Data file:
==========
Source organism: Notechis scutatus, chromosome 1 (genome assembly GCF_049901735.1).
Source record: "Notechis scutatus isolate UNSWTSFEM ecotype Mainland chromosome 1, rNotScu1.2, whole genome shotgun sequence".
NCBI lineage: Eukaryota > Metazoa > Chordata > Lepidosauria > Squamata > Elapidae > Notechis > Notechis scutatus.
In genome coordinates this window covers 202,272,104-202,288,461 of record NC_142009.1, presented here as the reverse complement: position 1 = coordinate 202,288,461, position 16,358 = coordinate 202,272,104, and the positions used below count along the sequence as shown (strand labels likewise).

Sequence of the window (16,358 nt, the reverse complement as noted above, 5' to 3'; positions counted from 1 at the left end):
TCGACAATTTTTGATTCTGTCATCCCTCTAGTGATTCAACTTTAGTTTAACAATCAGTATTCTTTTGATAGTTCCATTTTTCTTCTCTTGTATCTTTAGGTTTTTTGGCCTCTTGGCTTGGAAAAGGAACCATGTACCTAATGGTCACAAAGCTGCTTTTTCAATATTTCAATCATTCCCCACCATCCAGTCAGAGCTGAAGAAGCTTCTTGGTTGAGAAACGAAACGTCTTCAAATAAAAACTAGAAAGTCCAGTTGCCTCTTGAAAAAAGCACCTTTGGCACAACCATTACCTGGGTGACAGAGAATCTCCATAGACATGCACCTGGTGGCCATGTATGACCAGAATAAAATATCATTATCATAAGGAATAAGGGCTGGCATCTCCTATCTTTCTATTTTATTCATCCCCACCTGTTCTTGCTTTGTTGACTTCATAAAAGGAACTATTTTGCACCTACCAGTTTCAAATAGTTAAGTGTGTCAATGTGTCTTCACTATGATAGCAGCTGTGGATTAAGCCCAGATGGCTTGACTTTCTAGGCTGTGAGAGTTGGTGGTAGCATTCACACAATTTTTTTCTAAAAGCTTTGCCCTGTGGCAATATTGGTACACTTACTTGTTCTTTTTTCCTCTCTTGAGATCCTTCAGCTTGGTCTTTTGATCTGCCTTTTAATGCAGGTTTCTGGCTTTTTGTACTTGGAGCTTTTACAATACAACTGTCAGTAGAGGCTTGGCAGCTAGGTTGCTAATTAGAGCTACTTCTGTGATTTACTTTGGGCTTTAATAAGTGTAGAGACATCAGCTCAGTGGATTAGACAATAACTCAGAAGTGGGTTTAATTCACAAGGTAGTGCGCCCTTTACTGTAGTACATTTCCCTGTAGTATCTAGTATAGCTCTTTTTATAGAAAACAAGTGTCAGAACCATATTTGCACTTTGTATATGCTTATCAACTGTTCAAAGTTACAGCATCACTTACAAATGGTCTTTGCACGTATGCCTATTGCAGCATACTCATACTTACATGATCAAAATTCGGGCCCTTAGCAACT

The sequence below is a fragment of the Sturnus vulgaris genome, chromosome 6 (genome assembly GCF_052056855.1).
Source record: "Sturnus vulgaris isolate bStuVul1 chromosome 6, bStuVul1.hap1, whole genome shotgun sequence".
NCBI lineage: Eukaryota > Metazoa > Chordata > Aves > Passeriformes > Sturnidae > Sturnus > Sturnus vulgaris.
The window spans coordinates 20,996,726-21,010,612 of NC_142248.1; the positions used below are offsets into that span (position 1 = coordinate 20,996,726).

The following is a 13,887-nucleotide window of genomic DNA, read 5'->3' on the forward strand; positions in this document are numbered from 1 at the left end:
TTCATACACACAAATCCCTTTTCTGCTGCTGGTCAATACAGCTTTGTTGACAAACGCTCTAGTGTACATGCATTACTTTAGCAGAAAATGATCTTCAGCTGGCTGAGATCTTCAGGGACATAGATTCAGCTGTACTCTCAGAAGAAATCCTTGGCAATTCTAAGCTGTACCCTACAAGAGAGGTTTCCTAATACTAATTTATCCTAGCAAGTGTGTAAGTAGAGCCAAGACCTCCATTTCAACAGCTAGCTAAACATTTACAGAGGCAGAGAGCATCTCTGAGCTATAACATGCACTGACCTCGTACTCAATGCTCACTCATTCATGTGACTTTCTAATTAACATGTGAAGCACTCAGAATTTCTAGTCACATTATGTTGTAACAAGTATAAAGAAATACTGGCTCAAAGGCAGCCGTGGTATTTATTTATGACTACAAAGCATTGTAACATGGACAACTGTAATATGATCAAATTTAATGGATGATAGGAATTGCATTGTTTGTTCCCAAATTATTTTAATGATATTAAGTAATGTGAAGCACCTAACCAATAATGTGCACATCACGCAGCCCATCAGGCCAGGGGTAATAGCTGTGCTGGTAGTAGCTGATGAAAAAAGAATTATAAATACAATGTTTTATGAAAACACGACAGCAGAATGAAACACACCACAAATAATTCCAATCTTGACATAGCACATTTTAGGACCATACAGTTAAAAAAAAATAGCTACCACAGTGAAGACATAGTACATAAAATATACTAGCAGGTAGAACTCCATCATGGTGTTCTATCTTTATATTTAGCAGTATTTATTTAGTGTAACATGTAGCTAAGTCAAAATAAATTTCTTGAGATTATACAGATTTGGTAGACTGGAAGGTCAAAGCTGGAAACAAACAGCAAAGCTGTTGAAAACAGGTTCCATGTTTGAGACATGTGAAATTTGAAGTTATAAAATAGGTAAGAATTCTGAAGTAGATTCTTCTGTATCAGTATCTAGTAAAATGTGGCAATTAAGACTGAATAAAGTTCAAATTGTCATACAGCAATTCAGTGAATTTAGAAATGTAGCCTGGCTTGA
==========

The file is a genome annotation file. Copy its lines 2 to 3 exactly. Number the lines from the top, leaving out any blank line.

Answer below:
Source record: "Notechis scutatus isolate UNSWTSFEM ecotype Mainland chromosome 1, rNotScu1.2, whole genome shotgun sequence".
NCBI lineage: Eukaryota > Metazoa > Chordata > Lepidosauria > Squamata > Elapidae > Notechis > Notechis scutatus.